Behind Closed Doors With Stunt Legend Evel Knievel - OZY | A Modern Media Company

Behind Closed Doors With Stunt Legend Evel Knievel

Behind Closed Doors With Stunt Legend Evel Knievel

By Eugene S. Robinson


Because once upon a time badass had a name, and that name was Evel Knievel.

By Eugene S. Robinson

If you don’t know who the late Robert Craig “Evel” Knievel was — motorcycle stunt jumper, Guinness World Record holder for the most broken bones (433 before he died in 2007) and friggin’ tour de force — we’d understand. By the time of his last stunt show in 1980, in Puerto Rico, he had started to healthily transition into that distinctly American phenomenon: outsize personalities famous for having been famous. 

Which is to say: movies, TV guest spots, rock operas and appearances all fueled by Knievel’s motorcycle jumping of cars, buses, pits of rattlesnakes, sharks and lions and, eventually, Snake River Canyon. We’d not use the words “American icon” to describe him, but part of Knievel’s genius is that those are probably exactly the words he’d have used himself.

Hence my lifelong obsession with a man who, following one of his innumerable failed jumps, refused help getting off the field where the jump took place despite yet another set of broken pelvic bones. That’s right — he walked off.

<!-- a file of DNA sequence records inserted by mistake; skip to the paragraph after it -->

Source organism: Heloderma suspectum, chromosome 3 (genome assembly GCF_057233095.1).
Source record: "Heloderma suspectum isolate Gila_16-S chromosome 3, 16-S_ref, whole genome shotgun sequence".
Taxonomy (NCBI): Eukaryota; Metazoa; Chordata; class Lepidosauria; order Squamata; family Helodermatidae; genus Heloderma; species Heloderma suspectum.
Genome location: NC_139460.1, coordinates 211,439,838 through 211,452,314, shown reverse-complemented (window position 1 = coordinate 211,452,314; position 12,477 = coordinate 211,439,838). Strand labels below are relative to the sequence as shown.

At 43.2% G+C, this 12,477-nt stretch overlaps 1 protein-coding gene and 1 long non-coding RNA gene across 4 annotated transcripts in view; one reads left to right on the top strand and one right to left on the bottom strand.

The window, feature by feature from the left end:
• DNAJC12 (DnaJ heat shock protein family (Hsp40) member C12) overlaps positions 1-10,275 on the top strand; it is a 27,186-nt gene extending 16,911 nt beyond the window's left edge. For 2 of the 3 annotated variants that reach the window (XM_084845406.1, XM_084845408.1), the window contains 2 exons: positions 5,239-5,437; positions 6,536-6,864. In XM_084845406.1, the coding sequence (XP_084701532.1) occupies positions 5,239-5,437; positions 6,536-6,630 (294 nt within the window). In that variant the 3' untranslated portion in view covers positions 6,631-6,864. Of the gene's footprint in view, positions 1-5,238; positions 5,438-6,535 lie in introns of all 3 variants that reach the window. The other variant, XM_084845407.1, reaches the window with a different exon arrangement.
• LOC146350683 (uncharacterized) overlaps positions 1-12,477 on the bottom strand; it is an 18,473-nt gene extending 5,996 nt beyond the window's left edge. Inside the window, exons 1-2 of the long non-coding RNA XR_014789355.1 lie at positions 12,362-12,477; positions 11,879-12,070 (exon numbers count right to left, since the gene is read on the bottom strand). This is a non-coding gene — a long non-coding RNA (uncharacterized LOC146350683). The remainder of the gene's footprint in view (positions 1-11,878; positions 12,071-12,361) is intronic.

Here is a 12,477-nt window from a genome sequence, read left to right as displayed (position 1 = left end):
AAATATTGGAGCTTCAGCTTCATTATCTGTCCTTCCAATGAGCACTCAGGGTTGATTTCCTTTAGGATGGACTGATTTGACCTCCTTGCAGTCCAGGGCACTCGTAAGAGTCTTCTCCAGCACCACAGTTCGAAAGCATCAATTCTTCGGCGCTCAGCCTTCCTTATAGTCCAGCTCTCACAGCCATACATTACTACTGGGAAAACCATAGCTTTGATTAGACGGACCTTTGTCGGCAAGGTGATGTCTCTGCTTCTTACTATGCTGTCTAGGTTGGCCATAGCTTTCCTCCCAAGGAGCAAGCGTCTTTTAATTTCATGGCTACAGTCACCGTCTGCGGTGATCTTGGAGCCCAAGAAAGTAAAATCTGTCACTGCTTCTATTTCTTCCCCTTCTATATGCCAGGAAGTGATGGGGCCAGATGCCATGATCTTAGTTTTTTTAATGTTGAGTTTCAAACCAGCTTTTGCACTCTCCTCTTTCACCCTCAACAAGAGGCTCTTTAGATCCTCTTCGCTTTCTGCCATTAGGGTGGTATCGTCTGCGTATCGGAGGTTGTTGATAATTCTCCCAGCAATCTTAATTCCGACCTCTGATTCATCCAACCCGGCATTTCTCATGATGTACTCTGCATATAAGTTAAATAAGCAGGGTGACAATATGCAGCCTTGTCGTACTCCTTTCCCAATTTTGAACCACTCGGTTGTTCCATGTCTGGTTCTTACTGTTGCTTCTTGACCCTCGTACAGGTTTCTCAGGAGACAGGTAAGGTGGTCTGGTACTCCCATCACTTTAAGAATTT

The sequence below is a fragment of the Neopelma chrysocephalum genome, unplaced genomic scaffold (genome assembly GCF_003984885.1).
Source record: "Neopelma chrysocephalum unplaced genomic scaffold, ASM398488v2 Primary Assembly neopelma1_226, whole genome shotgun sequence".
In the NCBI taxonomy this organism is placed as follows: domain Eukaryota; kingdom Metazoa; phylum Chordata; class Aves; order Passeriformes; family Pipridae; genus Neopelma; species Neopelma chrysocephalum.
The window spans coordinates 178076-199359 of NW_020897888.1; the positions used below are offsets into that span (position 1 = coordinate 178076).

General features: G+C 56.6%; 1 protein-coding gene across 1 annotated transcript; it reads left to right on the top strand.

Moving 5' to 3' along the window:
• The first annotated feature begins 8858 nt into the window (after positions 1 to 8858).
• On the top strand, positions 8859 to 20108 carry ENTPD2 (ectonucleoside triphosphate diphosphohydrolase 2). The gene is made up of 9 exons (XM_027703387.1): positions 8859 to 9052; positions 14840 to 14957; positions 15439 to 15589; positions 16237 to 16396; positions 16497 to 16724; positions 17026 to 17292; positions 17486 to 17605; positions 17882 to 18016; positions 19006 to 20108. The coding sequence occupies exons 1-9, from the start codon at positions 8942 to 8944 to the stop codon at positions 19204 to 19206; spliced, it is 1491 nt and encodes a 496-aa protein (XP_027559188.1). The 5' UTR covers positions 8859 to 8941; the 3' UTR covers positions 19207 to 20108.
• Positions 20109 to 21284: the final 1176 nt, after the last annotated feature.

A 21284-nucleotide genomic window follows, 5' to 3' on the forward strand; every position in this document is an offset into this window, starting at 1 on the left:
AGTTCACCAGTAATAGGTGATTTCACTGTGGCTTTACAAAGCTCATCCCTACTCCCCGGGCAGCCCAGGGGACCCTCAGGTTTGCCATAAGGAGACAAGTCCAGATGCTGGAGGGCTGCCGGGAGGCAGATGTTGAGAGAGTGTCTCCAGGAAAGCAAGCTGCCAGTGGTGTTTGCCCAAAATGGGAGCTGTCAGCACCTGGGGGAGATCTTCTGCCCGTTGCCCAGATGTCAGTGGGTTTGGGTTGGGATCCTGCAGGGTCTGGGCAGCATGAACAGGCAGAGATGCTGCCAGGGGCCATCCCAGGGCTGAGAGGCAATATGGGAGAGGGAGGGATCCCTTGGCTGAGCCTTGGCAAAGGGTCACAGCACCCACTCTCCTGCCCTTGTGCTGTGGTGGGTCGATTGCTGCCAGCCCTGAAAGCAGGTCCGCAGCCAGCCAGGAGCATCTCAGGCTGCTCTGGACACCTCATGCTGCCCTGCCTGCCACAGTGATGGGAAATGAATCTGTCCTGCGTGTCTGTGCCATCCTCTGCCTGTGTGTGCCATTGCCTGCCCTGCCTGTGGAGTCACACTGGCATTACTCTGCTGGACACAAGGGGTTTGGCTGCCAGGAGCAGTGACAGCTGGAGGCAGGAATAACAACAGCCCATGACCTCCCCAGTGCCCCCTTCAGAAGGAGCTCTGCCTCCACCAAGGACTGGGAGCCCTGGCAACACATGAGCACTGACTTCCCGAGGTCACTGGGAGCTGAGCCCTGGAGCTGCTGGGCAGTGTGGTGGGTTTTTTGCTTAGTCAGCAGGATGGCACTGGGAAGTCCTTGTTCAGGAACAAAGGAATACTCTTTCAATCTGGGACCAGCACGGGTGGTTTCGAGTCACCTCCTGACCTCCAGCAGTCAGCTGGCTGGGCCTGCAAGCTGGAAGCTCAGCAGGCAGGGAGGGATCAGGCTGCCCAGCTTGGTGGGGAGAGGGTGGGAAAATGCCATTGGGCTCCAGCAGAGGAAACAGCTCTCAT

So it wasn’t strange at all that a stand-up comic and known associate who’d had a run of shows with Knievel in Las Vegas regaled us with tales of said run, and the questions flowed fast and furiously. Knievel, woman at his side, had watched the comic’s routine every night before Knievel himself did his shtick, which amounted to chatting up an audience of fans, basking in the sun of crazed glory. 

They’d drink, they’d chat, they’d get friendly. The woman leaning back on Knievel’s right side, shooting come-hither looks at our comic friend, who felt for all the world that he was on top of it. The world, that is.

One evening, toward the end of their run together, and during the drinking and the bonhomie, he had reached over to shake hands with Knievel, who held it. Well, beyond the point of casual comfortability. “You … have soft skin.” And there it was. Knievel and the woman looked at the comic, and then this: “Let’s go upstairs.”

He claimed he was dirty and tired, and Knievel continued indicating that he could shower and sleep in their room. The comic demurred. Not because he opposed threesomes, because he didn’t. Not because he was concerned about bisexual sexual activity; he was gay and not prone to squeamishness. But, well, because he wanted to get back to his room so he could start writing his new comedy routine, which had appeared whole cloth in his head the moment after the moment happened: “The Night I Got Jumped by Evel Knievel.” (Knievel’s family did not respond to request for comment.)

In the end, though? He yanked the piece, didn’t do it even once, and contented himself with just the occasional retelling to friends and known associates. Because? Because the guy “was a goddamned American hero!” And that he was. 

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